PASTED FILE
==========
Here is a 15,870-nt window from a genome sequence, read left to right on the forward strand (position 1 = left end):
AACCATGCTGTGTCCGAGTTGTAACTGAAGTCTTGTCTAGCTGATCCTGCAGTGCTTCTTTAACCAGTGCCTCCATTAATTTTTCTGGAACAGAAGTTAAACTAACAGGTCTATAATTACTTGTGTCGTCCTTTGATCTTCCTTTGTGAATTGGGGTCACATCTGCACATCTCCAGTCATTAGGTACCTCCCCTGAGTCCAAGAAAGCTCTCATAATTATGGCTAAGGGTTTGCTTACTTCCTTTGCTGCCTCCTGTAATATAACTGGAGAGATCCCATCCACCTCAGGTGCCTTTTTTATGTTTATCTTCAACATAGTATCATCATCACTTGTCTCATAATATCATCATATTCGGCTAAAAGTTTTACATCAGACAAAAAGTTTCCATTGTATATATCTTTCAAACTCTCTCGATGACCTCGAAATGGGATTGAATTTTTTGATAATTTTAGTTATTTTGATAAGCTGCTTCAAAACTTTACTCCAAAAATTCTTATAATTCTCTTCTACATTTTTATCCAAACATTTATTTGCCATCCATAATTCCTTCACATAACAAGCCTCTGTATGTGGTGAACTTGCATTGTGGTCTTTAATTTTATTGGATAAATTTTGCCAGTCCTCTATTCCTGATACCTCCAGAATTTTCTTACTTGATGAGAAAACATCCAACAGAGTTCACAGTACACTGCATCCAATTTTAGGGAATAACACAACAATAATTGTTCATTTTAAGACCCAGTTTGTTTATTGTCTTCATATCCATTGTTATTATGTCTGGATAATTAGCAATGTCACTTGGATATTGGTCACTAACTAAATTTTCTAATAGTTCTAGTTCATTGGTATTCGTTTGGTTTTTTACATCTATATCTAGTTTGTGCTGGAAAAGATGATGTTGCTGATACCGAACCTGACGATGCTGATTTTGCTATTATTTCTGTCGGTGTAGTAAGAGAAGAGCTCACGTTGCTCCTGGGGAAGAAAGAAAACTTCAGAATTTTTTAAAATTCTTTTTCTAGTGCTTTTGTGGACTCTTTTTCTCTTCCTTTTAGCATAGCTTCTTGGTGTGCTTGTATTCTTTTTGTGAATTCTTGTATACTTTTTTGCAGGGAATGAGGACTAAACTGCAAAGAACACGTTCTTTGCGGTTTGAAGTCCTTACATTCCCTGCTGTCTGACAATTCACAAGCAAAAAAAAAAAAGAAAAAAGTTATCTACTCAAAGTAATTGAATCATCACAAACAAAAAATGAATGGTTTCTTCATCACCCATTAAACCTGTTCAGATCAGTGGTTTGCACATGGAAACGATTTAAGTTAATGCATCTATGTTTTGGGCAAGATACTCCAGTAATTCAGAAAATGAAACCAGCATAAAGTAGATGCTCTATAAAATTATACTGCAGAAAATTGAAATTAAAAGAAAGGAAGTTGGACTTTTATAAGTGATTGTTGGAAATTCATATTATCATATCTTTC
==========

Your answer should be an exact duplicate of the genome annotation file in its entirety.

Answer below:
Here is a 15,870-nt window from a genome sequence, read left to right on the forward strand (position 1 = left end):
AACCATGCTGTGTCCGAGTTGTAACTGAAGTCTTGTCTAGCTGATCCTGCAGTGCTTCTTTAACCAGTGCCTCCATTAATTTTTCTGGAACAGAAGTTAAACTAACAGGTCTATAATTACTTGTGTCGTCCTTTGATCTTCCTTTGTGAATTGGGGTCACATCTGCACATCTCCAGTCATTAGGTACCTCCCCTGAGTCCAAGAAAGCTCTCATAATTATGGCTAAGGGTTTGCTTACTTCCTTTGCTGCCTCCTGTAATATAACTGGAGAGATCCCATCCACCTCAGGTGCCTTTTTTATGTTTATCTTCAACATAGTATCATCATCACTTGTCTCATAATATCATCATATTCGGCTAAAAGTTTTACATCAGACAAAAAGTTTCCATTGTATATATCTTTCAAACTCTCTCGATGACCTCGAAATGGGATTGAATTTTTTGATAATTTTAGTTATTTTGATAAGCTGCTTCAAAACTTTACTCCAAAAATTCTTATAATTCTCTTCTACATTTTTATCCAAACATTTATTTGCCATCCATAATTCCTTCACATAACAAGCCTCTGTATGTGGTGAACTTGCATTGTGGTCTTTAATTTTATTGGATAAATTTTGCCAGTCCTCTATTCCTGATACCTCCAGAATTTTCTTACTTGATGAGAAAACATCCAACAGAGTTCACAGTACACTGCATCCAATTTTAGGGAATAACACAACAATAATTGTTCATTTTAAGACCCAGTTTGTTTATTGTCTTCATATCCATTGTTATTATGTCTGGATAATTAGCAATGTCACTTGGATATTGGTCACTAACTAAATTTTCTAATAGTTCTAGTTCATTGGTATTCGTTTGGTTTTTTACATCTATATCTAGTTTGTGCTGGAAAAGATGATGTTGCTGATACCGAACCTGACGATGCTGATTTTGCTATTATTTCTGTCGGTGTAGTAAGAGAAGAGCTCACGTTGCTCCTGGGGAAGAAAGAAAACTTCAGAATTTTTTAAAATTCTTTTTCTAGTGCTTTTGTGGACTCTTTTTCTCTTCCTTTTAGCATAGCTTCTTGGTGTGCTTGTATTCTTTTTGTGAATTCTTGTATACTTTTTTGCAGGGAATGAGGACTAAACTGCAAAGAACACGTTCTTTGCGGTTTGAAGTCCTTACATTCCCTGCTGTCTGACAATTCACAAGCAAAAAAAAAAAAGAAAAAAGTTATCTACTCAAAGTAATTGAATCATCACAAACAAAAAATGAATGGTTTCTTCATCACCCATTAAACCTGTTCAGATCAGTGGTTTGCACATGGAAACGATTTAAGTTAATGCATCTATGTTTTGGGCAAGATACTCCAGTAATTCAGAAAATGAAACCAGCATAAAGTAGATGCTCTATAAAATTATACTGCAGAAAATTGAAATTAAAAGAAAGGAAGTTGGACTTTTATAAGTGATTGTTGGAAATTCATATTATCATATCTTTC